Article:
Agassi has no notion how he can beat Becker in a different way. He re-watched their matches on tape over and over. Before he served, he discovered Becker’s strange tendency. Becker would put his tongue out every time he was ready to serve. His serve would travel wide if it went to the left of his mouth; if it stayed in the centre, the ball would stay in the center.
#96 In 2016, the Brazil Open tennis tournament replaced ball boys with stray dogs
In Brazil, four former street dogs are demonstrating their newfound abilities in 2016.
Frida, Costela, Mel, and Isabelle used to walk the streets of Sao Paulo, Brazil, but now they’re on assignment at the Brazil Open tennis event, according to the Associated Press.
The four canines worked as ball dogs during an exhibition match between Spain’s Roberto Carballes Baena and Portugal’s Gastao Elias. They wore orange ribbons and spent nearly 30 minutes during the practice match chasing wayward balls, after months of preparation.
The dogs’ participation encourages the adoption of abandoned street animals.
#97 In 1993, 19-year-old Monica Seles was stabbed on court at the French Open
When Seles upset number one ranked Steffi Graf in the finals of the French Open in 1990, she became the youngest woman to win the tournament. Seles, a powerful player who has a reputation of grunting loudly during matches, took over as the top-ranked women’s player in 1991, replacing Graf.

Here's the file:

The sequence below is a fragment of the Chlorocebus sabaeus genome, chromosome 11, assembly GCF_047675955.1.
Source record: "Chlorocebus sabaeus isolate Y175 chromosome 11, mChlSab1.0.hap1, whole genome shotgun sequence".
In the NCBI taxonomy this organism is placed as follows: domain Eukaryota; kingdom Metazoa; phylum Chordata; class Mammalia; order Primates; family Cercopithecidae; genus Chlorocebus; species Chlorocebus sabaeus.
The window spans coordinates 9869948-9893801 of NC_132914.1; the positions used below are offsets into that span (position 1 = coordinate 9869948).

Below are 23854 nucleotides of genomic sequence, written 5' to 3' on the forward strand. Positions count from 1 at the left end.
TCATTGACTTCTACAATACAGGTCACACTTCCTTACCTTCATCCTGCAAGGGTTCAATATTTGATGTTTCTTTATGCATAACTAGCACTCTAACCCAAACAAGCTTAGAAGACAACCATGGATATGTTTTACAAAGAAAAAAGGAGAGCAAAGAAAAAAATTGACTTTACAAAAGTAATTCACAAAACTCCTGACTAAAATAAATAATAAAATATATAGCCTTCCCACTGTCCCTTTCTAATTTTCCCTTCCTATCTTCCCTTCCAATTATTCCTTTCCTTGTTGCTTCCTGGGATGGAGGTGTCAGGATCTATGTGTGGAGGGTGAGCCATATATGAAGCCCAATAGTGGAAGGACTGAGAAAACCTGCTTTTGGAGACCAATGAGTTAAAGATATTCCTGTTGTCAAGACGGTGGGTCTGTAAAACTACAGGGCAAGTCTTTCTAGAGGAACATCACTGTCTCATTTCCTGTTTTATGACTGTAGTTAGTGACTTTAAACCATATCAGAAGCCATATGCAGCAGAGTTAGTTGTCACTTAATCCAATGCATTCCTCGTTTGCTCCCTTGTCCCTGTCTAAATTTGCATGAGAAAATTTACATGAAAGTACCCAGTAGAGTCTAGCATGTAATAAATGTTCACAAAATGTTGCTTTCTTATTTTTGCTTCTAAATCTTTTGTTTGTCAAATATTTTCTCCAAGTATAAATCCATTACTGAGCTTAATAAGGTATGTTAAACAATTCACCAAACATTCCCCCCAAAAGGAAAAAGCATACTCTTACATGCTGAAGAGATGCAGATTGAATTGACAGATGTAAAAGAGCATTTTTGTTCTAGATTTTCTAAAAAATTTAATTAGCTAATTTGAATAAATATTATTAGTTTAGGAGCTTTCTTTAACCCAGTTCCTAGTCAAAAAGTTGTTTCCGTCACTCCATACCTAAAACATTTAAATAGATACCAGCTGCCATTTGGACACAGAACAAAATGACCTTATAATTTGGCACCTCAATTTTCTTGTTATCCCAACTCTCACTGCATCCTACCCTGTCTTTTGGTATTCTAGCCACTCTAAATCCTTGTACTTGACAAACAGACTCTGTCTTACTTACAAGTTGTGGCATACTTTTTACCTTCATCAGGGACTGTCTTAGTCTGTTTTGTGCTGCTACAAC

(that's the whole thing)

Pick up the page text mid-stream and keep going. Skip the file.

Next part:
She had won eight Grand Slam championships and was ranked number one in the world when she was attacked in 1993. Gunter Parche, 38, went over a fence and stabbed Seles between the shoulder blades with a knife on April 30, 1993, when she was seated on a courtside seat during a changeover in her match versus Magdalena Maleeva at the Hamburg Open. Security personnel swiftly caught Parche, and Seles was brought to the hospital.
Seles was able to heal from her physical injuries, but she was left with significant mental wounds and did not return to professional tennis for another two years.
#98 A Grand Slam is when a player wins all four major championships in the same calendar year
In tennis, a Grand Slam is achieved when a player wins all four major championships in a single discipline in the same calendar year, sometimes known as a “Calendar-year Grand Slam” or “Calendar Slam.” In doubles, a team may win the Grand Slam by playing together, while an individual can win it by playing with different partners.
A “non-calendar-year Grand Slam” is defined as winning all four major championships in a row but not in the same calendar year, whereas a “Career Grand Slam” is defined as winning all four majors at any time during a career.
#99 The word ‘tennis’ is believed to be from the French word ‘tenez,’ meaning ‘to take’
Tennis may have its origins as far back as the 12th century, according to one theory. When French monks played a courtyard game in which they struck a ball back and forth with their hands or off the courtyard walls, it is thought that they devised a forerunner to tennis. Jeu de Paume, or “Game of the Palm,” was the name given to this game. Those who accept this story also claim that the word “tennis” comes from these monks, who would cry “tenez” while serving the ball, which means “to take” in French.
#100 In 2021, Head tennis rackets raked in the most ATP tournament wins with 29
Of the major tennis racket manufacturers that are regularly used in ATP competitive play, Head is head and shoulders above the rest – at least in 2021 with 29 tournament wins. Coming in second is Wilson (13), followed by Yonex (8), Babolat (7), and Tecnifibre (4).
#101 In 2021, Wilson tennis rackets led the win count in WTA tournament wins with 22
In 2021, WTA players using Wilson tennis rackets won 22 tournaments. After Wilson was Babolat (17), Yonex (16), Head (12), and Tecnifibre (5).